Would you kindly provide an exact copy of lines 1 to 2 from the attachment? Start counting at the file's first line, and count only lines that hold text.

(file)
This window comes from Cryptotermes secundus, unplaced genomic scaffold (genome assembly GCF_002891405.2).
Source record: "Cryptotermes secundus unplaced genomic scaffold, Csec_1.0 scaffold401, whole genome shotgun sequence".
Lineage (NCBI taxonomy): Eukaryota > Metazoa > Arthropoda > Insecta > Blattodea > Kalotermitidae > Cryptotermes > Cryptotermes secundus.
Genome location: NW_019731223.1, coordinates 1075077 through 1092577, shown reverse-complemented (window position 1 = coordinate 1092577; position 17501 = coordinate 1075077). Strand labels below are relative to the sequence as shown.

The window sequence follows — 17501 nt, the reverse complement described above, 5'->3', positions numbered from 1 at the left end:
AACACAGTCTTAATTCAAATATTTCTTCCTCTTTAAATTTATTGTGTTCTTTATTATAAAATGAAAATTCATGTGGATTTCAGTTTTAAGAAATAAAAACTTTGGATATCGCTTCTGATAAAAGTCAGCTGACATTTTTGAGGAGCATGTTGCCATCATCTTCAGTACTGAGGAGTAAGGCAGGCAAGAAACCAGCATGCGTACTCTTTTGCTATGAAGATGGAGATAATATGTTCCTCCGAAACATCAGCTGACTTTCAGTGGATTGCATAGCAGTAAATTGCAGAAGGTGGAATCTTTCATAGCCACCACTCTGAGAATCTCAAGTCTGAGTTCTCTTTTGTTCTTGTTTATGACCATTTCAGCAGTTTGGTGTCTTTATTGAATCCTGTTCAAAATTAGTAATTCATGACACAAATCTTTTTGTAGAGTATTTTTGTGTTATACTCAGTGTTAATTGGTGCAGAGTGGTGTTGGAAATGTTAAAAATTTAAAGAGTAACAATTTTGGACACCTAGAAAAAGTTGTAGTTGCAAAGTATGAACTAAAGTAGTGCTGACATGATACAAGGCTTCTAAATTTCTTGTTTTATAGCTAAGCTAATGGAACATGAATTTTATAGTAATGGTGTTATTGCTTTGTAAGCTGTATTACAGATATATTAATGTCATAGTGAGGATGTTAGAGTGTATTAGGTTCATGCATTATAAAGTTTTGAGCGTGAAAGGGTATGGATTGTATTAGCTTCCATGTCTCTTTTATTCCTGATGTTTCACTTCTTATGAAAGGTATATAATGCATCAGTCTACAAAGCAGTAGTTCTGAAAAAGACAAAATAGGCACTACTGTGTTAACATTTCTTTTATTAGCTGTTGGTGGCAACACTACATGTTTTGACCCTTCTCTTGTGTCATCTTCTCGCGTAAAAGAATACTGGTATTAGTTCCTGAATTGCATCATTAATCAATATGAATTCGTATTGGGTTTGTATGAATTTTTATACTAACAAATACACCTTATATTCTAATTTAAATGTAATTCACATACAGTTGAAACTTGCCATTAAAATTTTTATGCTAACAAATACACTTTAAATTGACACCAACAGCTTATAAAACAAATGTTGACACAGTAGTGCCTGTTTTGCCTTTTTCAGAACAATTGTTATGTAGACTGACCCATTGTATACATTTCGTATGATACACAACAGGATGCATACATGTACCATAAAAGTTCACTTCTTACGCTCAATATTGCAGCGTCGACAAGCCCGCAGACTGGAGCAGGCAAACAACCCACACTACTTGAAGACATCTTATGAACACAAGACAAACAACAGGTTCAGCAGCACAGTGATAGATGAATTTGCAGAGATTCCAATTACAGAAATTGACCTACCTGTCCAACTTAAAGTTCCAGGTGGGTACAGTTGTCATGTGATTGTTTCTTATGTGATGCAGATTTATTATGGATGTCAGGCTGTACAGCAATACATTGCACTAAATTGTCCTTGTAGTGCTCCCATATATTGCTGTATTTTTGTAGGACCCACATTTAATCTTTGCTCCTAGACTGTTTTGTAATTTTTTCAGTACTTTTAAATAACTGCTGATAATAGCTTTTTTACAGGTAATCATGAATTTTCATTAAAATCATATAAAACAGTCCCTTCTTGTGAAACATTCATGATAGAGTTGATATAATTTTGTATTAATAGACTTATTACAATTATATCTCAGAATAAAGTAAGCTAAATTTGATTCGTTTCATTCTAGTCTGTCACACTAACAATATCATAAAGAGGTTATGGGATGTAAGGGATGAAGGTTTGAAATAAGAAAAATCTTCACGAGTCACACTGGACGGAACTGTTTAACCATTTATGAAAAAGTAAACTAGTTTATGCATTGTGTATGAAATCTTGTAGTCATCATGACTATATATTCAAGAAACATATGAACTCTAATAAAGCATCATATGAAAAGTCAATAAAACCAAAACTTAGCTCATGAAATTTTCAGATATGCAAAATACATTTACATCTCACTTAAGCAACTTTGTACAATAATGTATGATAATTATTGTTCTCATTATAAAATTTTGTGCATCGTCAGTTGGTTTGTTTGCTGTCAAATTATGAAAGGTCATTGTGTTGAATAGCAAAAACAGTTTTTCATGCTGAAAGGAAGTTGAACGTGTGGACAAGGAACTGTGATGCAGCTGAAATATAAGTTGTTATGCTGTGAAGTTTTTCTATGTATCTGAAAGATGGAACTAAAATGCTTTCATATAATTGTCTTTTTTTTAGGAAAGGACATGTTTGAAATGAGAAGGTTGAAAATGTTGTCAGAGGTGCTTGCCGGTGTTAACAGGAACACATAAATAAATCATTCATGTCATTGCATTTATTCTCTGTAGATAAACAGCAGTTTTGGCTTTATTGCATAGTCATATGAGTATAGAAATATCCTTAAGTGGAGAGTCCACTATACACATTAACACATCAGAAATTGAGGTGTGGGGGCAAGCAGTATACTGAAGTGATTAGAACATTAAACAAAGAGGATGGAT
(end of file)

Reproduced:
This window comes from Cryptotermes secundus, unplaced genomic scaffold (genome assembly GCF_002891405.2).
Source record: "Cryptotermes secundus unplaced genomic scaffold, Csec_1.0 scaffold401, whole genome shotgun sequence".